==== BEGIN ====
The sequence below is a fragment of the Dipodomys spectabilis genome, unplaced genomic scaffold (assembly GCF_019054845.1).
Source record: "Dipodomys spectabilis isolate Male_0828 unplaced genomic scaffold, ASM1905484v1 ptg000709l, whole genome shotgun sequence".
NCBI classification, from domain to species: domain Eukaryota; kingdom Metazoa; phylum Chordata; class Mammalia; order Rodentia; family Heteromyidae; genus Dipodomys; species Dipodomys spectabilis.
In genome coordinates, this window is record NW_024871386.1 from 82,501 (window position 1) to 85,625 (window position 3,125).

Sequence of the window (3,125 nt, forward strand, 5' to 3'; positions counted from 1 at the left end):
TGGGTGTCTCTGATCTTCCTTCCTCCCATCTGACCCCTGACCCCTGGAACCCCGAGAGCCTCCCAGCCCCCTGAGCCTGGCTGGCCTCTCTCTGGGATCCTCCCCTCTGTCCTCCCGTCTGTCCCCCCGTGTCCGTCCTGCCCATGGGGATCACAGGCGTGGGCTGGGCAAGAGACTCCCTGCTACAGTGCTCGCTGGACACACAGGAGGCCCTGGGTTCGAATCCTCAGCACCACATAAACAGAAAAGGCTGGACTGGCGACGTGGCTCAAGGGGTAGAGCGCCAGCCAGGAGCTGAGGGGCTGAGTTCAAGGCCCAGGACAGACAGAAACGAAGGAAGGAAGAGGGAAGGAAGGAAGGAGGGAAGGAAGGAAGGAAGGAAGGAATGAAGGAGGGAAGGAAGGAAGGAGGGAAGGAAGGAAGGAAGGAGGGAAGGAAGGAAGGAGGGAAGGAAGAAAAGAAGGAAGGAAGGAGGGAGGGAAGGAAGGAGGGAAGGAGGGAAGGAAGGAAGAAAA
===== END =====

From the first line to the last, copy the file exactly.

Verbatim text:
The sequence below is a fragment of the Dipodomys spectabilis genome, unplaced genomic scaffold (assembly GCF_019054845.1).
Source record: "Dipodomys spectabilis isolate Male_0828 unplaced genomic scaffold, ASM1905484v1 ptg000709l, whole genome shotgun sequence".
NCBI classification, from domain to species: domain Eukaryota; kingdom Metazoa; phylum Chordata; class Mammalia; order Rodentia; family Heteromyidae; genus Dipodomys; species Dipodomys spectabilis.
In genome coordinates, this window is record NW_024871386.1 from 82,501 (window position 1) to 85,625 (window position 3,125).

Sequence of the window (3,125 nt, forward strand, 5' to 3'; positions counted from 1 at the left end):
TGGGTGTCTCTGATCTTCCTTCCTCCCATCTGACCCCTGACCCCTGGAACCCCGAGAGCCTCCCAGCCCCCTGAGCCTGGCTGGCCTCTCTCTGGGATCCTCCCCTCTGTCCTCCCGTCTGTCCCCCCGTGTCCGTCCTGCCCATGGGGATCACAGGCGTGGGCTGGGCAAGAGACTCCCTGCTACAGTGCTCGCTGGACACACAGGAGGCCCTGGGTTCGAATCCTCAGCACCACATAAACAGAAAAGGCTGGACTGGCGACGTGGCTCAAGGGGTAGAGCGCCAGCCAGGAGCTGAGGGGCTGAGTTCAAGGCCCAGGACAGACAGAAACGAAGGAAGGAAGAGGGAAGGAAGGAAGGAGGGAAGGAAGGAAGGAAGGAAGGAATGAAGGAGGGAAGGAAGGAAGGAGGGAAGGAAGGAAGGAAGGAGGGAAGGAAGGAAGGAGGGAAGGAAGAAAAGAAGGAAGGAAGGAGGGAGGGAAGGAAGGAGGGAAGGAGGGAAGGAAGGAAGAAAA